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FLEXO Magazine : March 2008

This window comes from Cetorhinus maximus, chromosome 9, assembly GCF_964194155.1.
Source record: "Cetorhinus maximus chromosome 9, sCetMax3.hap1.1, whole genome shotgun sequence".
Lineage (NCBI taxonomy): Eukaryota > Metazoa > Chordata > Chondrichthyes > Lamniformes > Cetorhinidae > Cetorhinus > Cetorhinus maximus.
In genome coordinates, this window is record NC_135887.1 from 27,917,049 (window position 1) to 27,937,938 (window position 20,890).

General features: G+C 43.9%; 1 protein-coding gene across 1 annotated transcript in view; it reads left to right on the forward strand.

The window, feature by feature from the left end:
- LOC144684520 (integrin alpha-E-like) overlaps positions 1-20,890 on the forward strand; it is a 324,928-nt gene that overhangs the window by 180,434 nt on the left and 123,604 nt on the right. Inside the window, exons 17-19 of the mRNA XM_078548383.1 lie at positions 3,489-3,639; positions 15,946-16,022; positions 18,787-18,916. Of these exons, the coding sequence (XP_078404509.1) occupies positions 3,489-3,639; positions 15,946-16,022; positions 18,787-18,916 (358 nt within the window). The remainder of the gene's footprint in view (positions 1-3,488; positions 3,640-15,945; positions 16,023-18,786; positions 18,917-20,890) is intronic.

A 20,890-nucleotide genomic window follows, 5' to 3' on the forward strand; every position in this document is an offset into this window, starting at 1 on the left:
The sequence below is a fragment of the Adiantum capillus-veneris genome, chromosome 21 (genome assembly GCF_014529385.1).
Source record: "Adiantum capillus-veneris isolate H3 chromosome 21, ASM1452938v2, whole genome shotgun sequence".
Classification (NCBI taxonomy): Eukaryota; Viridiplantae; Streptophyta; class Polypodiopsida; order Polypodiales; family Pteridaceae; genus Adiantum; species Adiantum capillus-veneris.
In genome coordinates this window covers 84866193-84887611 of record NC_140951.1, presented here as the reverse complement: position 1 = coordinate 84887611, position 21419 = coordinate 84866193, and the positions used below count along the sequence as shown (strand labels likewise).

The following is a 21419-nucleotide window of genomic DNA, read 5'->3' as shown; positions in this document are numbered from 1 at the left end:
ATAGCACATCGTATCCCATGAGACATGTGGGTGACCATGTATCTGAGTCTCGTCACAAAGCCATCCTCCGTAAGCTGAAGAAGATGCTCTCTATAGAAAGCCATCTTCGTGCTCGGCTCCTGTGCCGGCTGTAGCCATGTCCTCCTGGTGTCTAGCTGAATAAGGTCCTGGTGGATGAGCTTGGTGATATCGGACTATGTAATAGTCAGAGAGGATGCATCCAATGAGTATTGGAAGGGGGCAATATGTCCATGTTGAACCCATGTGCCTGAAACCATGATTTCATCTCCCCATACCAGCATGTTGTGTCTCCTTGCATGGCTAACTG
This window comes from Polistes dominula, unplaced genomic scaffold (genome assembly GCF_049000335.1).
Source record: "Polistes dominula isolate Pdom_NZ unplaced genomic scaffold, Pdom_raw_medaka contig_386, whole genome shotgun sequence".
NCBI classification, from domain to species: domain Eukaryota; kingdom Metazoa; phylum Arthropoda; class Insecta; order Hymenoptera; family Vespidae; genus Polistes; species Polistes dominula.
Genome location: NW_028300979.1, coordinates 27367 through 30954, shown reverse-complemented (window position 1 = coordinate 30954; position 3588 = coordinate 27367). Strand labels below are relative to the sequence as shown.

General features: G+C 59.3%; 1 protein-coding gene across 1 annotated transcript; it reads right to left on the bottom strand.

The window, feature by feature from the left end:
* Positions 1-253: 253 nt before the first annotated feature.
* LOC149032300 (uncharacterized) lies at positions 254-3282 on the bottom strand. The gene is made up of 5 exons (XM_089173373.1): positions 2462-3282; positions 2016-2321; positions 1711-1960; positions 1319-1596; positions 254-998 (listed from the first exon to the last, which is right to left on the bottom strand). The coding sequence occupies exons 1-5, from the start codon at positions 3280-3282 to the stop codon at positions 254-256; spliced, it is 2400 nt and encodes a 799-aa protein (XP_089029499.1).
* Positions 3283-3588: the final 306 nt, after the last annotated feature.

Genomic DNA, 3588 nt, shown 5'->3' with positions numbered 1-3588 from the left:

www.flexography.org MARCH 2008 FLEXO 21 and shipped. In turn, the cased car- tons of soft drinks become an input to the distribution process as the packaged beverage is transported, distributed to retail outlets, displayed and then purchased by the consumer. The process diagram expands again (Figure 3). ROLE OF CARTON SURFACES At every point in the expanded process, the surface of the folding carton must meet certain levels of performance. In the printing process, a flexo printer/converter needs a specific range of surface performance, typically measured as a slide angle or COF (coefficient of friction) in order to cut and finish (glue) the printed sheets. In end-user operations, the surface performance must enable the filling operation to optimize speeds and minimize waste. In the distribution process, the surface performance must resist the rigors of package move- ment that could rub or scratch. In displays, the surface per- formance must contribute to easy stacking while minimizing slip. In addition to these functional attributes, the coating is ex- pected to provide additional and subjective graphic enhance- ment. In general, the primary function of an overprint varnish or coating (water, UV/EB, or solvent) is to protect the underlying inks and provide the necessary surface performance for the various processes. Additionally, the packaging must convey the appropriate graphic message and its appearance must support the marketing objective of a quality product with high con- sumer appeal. For an overprint varnish, this usually includes a specified level of gloss that is measured by calibrated test equipment and conforms to common descriptors such as high gloss, matte or satin. Coating manufacturers can contribute to evaluation of surface performance through testing methods and the use of sophisti- cated equipment. In some cases, for example, the coat weight may create a film that does not cover the highs and lows of a substrate with a rough surface. Cross-section photos taken by an electronic microscope (Figure 4) can show the interaction between coat- ing and substrate. The challenge for the analyst is to correctly interpret the image and recommend formula changes to achieve desired results. COATING TECHNOLOGY TODAY Today's formulators of graphic arts coatings work with diverse materials to achieve products that provide ideal surface perfor- mance at the lowest cost. In developing a new coating they must consider more than a dozen factors: Monthly or annual volume requirements 1. Substrate 2. Inks 3. Application equipment 4. Drying/curing equipment/method 5. Application speed 6. COF specs 7. Gloss specs 8. Preferred chemistry 9. Cost targets 10. End-use requirements 11. Rub requirements 12. Odor restrictions 13. Wet-block requirements 14. Glue-block requirements 15. Gluing restrictions 16. Customer testing methods 17. Environmental considerations at press side and storage 18. Fortunately for the folding carton industry, basic coating solu- tions for general applications have evolved as the industry has matured. Proven raw materials and design models are now avail- able for most substrates and application methods. How then can we explain the curious unpredictability of the surface performance of an overprint varnish? The fact is, that while the basic chemistries vary widely among the water-based, solvent-based, and energy-curable (UV/EB) overprint varnishes used today, there are problems of surface performance common to all. UNDERSTANDING THE VARIABLES The I-T-O Model described previously assumes that the output is predictable to the extent that the inputs and the transformation remain constant. This is valid in theory. However, as those of us involved in manufacturing know all too well, the real world in- volves variability. This variability is inherent in both the input and transformation segments. Only when these variables can be con- trolled to a specified range, can the output be predictable within a similar specified range. Thus, in order to determine the potential for variation in output, the effect of input and transformation variation for each component must be measured and evaluated. For example, suppose the predictability for COF (output) of a UV overprint varnish on paperboard is affected by both the coat weight applied and the water content of the substrate (input). Yet the measurable effect on COF (output) of varying the coat- ing weight may be 10 times greater than the effect of a similar variation in the water content of the substrate. The challenge for everyone concerned with controlling the process is to identify the input and transformation variables for each phase of the entire process and then, through experimental design, measure the effect of changing the variables. Once this is done, we can con- TECHNOLOGIES & TECHNIQUES Distribution Filled Cartons Inputs Transformation Outputs Store Display FIGURE 3.